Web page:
energy tax credit

Do I have it correctly understood that the federal energy tax credit works this way:
it is a "non-refundable" credit (of 30% of a new boiler's cost and up to $1500), so that if the homeowner didn't pay $1500 in tax then you don't get that $1500 credit. I haven't worked this year, so I owe no fed tax.
Thanks.
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That's the way I understand it. Ask at IRS.gov several times and see if they all agree.
http://www.irs.gov/help/article/0,,id 0193,00.html
Jim
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On 10/27/2010 4:34 PM, Jim Elbrecht wrote:

From past experience, I know what you mean by "see if they all agree". But I did call anyway and the person who answered did say: the credit can only reduce your tax bill - you can't benefit at all from it if you owe no taxes.
So that differs from, say, huge corporations which might pay little or no taxes but can still benefit from government handouts in return for exporting jobs to China or just directly wrecking the economy.
By the way, it seems that these days whenever anybody answers at IRS, they first give their ID number. I'd suppose that allows them to track anyone who is giving out a lot of incorrect answers.
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Ot those who completely sponge off the dole and qualify for the Earned Income Tax credit. There are a couple others that you don't need to actually have a tax to benefit from.

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You might want to re-read that section. As it name implies, you need to *earn* some income to qualify. There are a bunch of other qualifiers, too.
Jim
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An "income" may (or not) be required, but the tax rate can easily be negative. A significant population indeed does have a negative income tax rate.
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Are you saying you are not filing taxes this coming year? Consult your tax advisor would be my advice. Even if I " owe no fed tax" I still want to claim my deductions for mortgage interest, etc. What about state filings?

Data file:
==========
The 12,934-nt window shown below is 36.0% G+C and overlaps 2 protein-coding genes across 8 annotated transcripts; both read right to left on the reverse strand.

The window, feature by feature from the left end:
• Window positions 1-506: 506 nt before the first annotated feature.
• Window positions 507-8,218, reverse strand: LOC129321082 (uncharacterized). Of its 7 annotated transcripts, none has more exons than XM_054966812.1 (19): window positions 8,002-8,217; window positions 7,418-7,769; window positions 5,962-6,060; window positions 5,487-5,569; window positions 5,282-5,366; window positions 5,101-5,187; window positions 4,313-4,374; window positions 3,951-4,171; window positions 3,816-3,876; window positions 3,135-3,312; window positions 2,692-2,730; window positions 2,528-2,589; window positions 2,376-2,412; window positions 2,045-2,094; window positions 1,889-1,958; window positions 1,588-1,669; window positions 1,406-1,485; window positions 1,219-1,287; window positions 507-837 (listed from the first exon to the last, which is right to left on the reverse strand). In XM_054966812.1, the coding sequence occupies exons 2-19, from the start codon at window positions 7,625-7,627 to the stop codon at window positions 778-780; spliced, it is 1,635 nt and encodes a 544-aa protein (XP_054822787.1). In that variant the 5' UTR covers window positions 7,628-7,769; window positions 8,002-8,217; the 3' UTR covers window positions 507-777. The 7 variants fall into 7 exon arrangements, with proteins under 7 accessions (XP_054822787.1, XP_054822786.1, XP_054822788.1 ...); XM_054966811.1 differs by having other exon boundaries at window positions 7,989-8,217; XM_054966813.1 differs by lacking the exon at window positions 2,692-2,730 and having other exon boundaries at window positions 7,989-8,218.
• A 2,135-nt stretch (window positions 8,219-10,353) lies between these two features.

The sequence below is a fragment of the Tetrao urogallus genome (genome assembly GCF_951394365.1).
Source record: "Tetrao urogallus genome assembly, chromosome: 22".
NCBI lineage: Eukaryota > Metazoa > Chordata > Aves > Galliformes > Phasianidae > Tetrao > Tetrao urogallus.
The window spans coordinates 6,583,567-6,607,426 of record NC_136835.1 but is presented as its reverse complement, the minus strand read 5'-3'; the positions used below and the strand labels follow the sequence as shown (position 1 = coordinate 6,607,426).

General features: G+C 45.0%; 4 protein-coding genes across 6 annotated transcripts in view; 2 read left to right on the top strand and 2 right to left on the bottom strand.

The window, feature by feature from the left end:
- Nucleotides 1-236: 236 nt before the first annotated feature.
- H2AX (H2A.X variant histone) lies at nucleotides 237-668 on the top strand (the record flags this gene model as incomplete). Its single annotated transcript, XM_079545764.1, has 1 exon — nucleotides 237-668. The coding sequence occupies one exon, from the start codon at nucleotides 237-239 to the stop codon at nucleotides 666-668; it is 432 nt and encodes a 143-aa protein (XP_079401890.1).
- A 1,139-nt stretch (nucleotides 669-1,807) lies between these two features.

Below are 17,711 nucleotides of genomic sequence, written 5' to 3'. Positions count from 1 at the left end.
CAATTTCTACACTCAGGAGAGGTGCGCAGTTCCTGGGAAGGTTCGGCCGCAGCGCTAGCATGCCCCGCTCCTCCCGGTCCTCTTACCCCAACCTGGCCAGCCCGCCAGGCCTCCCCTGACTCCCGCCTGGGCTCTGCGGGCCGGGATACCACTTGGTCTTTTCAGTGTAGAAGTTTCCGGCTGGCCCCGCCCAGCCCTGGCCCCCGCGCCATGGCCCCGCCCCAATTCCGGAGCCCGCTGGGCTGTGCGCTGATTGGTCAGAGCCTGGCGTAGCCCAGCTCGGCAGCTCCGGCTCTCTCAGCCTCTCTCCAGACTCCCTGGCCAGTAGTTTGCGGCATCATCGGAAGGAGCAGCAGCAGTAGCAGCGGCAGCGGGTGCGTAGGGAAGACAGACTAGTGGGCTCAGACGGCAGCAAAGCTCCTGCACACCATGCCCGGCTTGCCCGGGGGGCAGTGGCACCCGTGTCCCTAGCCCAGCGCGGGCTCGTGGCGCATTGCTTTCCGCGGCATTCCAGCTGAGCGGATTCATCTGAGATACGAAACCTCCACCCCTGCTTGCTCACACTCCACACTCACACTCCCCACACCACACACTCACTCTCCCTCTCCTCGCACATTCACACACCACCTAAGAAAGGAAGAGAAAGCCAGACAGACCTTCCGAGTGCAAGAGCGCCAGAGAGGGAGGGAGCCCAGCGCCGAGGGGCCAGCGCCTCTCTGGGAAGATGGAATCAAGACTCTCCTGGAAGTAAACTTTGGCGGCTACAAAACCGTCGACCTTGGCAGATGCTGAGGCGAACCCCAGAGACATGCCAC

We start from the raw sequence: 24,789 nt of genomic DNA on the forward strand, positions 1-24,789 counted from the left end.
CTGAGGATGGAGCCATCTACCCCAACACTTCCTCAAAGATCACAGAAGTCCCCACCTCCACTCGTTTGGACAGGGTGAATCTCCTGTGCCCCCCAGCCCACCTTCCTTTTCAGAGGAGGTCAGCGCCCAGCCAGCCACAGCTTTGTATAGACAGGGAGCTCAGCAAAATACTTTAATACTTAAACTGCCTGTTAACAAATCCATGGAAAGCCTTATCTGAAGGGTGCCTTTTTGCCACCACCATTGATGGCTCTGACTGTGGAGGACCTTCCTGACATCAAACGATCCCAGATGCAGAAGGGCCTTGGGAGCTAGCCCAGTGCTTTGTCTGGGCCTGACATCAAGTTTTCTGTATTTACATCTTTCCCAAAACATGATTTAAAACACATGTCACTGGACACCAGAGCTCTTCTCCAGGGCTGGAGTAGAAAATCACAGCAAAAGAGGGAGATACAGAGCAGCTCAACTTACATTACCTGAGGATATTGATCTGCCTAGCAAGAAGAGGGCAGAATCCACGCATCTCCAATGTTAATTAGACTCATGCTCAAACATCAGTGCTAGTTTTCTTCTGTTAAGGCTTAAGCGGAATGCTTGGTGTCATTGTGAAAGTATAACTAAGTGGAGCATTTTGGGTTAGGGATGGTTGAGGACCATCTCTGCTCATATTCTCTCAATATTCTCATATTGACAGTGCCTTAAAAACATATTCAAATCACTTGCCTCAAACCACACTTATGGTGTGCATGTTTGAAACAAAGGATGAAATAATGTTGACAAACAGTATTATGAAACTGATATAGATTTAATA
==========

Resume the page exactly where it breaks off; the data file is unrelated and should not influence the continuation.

Look-see here for energy tax credits and how they work.
http://www.energystar.gov/index.cfm?c=tax_credits.tx_index
Select HVAC - boilers
Given that, they would still need to meet the efficiency rating.
"Must be an existing home & your principal residence. New construction and rentals do not qualify."
Last year, my new garage door qualified. This year a new HVAC unit is ready for the coming tax filing.
As I mentioned, speak with your tax advisor.
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wrote:

State Income taxes? _As I mentioned, speak with your tax advisor._ ?!
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But he's talking about federal income tax and the energy tax credit, not state. And regardless, if he has NO income, then how can he have state income tax due either? There is no point to him filing a federal return and taking mortgage interest deductions if he has no income. You can't deduct from what you don't have. If you have no income, no withholding, no tax liability, then there is no need to file a return.
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Not sure what you mean by "non-refundable", but otherwise my understanding agrees with yours. I'm in a similar situation, but I have a couple of IRA-type accounts from which I can withdraw not-yet-taxed money without penalty (in one case because I'm old enough, in the other case because it's an inherited IRA). So I am in the process of figuring how much I need to withdraw so that I owe $1500 in tax so that I get the tax credit resulting from installing metal roofing this year.
Unlike some deductions, you cannot carry it forward to a future year.
Edward
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